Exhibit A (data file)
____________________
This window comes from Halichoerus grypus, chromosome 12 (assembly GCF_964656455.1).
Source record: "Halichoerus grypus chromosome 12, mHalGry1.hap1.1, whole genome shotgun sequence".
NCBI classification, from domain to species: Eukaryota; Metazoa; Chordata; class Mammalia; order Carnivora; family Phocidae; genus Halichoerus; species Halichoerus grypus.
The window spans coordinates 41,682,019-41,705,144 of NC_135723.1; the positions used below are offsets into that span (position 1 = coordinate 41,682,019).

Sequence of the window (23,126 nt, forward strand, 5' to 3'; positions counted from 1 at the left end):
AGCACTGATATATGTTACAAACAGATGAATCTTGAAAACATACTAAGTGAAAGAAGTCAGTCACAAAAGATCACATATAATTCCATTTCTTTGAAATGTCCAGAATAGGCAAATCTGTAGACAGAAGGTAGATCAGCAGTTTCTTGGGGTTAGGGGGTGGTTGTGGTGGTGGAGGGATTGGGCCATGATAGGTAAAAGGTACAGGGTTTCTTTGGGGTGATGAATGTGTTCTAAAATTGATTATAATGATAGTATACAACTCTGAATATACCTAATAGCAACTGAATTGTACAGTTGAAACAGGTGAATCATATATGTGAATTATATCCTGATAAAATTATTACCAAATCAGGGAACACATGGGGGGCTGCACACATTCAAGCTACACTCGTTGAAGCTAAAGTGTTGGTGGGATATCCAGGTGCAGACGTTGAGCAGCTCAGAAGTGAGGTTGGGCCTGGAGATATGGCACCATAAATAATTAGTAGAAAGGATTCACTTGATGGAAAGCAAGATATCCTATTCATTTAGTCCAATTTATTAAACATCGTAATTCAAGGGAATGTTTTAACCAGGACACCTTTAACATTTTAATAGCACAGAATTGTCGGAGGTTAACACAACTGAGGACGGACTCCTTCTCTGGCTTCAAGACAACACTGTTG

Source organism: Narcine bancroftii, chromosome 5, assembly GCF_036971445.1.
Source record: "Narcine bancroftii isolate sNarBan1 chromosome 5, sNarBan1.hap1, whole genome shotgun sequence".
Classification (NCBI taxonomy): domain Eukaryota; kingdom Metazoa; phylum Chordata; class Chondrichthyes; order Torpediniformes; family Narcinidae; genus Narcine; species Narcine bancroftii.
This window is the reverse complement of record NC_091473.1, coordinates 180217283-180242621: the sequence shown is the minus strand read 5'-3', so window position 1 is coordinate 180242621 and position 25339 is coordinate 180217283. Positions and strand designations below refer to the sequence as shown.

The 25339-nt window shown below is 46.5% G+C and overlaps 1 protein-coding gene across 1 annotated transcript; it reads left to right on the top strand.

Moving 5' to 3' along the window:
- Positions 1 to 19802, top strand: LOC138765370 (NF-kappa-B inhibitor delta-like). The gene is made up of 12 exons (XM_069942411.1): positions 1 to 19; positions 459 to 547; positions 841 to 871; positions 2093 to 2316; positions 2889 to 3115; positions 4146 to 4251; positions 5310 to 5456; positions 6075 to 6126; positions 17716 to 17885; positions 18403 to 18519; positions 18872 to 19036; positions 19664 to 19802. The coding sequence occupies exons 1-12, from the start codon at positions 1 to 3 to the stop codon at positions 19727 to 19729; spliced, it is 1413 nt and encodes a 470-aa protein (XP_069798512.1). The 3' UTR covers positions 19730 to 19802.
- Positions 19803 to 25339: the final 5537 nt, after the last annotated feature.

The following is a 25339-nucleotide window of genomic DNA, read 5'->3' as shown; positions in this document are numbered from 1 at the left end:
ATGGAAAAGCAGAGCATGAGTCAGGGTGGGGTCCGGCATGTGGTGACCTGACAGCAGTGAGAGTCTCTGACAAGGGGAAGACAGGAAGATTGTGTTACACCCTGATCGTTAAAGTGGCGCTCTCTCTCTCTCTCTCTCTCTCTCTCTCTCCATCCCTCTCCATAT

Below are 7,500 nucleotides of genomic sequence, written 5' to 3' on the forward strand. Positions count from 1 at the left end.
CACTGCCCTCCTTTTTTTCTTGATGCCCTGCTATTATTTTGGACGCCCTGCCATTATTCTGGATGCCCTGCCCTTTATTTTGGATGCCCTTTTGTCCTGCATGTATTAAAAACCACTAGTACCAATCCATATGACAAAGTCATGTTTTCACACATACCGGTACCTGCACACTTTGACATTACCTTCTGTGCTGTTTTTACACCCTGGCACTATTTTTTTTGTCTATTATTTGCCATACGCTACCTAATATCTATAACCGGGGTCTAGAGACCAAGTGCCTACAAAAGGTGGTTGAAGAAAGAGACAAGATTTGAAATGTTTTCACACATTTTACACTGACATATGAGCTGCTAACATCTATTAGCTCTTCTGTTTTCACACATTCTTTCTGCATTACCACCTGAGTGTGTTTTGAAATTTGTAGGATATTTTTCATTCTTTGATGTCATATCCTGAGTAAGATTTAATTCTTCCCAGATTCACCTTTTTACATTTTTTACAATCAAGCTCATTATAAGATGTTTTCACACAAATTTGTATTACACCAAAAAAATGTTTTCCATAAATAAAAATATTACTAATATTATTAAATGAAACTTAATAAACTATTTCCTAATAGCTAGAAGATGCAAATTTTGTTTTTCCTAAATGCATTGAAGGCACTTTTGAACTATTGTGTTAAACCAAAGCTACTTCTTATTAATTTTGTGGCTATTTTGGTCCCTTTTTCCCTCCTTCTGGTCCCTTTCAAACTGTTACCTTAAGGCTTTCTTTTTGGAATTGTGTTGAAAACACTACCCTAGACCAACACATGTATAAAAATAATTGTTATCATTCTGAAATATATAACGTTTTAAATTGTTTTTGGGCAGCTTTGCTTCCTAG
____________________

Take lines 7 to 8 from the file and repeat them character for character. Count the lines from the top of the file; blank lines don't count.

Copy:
Source organism: Narcine bancroftii, chromosome 5, assembly GCF_036971445.1.
Source record: "Narcine bancroftii isolate sNarBan1 chromosome 5, sNarBan1.hap1, whole genome shotgun sequence".